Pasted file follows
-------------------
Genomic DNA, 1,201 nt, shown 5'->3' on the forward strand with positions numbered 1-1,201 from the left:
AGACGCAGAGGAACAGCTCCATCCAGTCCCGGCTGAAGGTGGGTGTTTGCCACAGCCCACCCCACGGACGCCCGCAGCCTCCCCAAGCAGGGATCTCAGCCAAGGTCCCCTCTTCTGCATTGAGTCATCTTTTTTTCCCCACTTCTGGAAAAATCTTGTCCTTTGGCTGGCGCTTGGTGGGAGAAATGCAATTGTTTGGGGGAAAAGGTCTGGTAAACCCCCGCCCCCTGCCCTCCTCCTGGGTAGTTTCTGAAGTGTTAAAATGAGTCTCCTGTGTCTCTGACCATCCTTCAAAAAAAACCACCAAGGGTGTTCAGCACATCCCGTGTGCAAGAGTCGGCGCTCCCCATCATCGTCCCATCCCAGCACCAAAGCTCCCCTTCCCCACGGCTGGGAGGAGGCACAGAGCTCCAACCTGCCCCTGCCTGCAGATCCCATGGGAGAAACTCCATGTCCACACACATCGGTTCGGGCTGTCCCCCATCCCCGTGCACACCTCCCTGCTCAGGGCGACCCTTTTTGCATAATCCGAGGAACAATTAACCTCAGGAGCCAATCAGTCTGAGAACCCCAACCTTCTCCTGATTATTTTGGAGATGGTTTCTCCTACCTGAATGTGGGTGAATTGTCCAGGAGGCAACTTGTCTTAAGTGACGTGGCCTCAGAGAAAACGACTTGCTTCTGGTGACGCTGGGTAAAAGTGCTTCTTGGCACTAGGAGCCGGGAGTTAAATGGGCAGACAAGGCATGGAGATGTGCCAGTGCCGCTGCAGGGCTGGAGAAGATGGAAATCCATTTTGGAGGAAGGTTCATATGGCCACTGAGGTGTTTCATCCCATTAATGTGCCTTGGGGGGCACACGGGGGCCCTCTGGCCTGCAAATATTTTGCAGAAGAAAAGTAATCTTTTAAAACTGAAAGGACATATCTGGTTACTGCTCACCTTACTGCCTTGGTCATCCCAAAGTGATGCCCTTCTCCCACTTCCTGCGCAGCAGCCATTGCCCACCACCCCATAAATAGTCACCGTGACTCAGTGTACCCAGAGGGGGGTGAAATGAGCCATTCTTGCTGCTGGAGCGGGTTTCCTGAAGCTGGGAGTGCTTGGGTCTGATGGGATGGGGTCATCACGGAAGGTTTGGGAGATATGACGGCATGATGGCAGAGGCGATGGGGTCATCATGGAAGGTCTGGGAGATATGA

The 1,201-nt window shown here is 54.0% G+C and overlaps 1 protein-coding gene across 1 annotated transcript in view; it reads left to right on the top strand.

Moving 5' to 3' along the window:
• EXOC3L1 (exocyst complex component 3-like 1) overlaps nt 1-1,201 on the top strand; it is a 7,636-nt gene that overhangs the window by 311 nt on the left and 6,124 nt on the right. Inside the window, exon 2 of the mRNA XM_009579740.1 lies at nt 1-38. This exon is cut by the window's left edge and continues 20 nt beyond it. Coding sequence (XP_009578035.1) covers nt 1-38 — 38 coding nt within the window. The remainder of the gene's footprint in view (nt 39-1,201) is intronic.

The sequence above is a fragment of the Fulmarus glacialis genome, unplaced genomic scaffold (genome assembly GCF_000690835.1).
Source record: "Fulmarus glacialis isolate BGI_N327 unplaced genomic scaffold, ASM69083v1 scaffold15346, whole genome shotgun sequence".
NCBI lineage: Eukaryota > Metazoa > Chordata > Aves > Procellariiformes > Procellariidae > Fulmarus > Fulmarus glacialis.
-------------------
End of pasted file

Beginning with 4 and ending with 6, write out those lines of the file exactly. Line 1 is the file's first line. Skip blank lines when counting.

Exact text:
Moving 5' to 3' along the window:
• EXOC3L1 (exocyst complex component 3-like 1) overlaps nt 1-1,201 on the top strand; it is a 7,636-nt gene that overhangs the window by 311 nt on the left and 6,124 nt on the right. Inside the window, exon 2 of the mRNA XM_009579740.1 lies at nt 1-38. This exon is cut by the window's left edge and continues 20 nt beyond it. Coding sequence (XP_009578035.1) covers nt 1-38 — 38 coding nt within the window. The remainder of the gene's footprint in view (nt 39-1,201) is intronic.

The sequence above is a fragment of the Fulmarus glacialis genome, unplaced genomic scaffold (genome assembly GCF_000690835.1).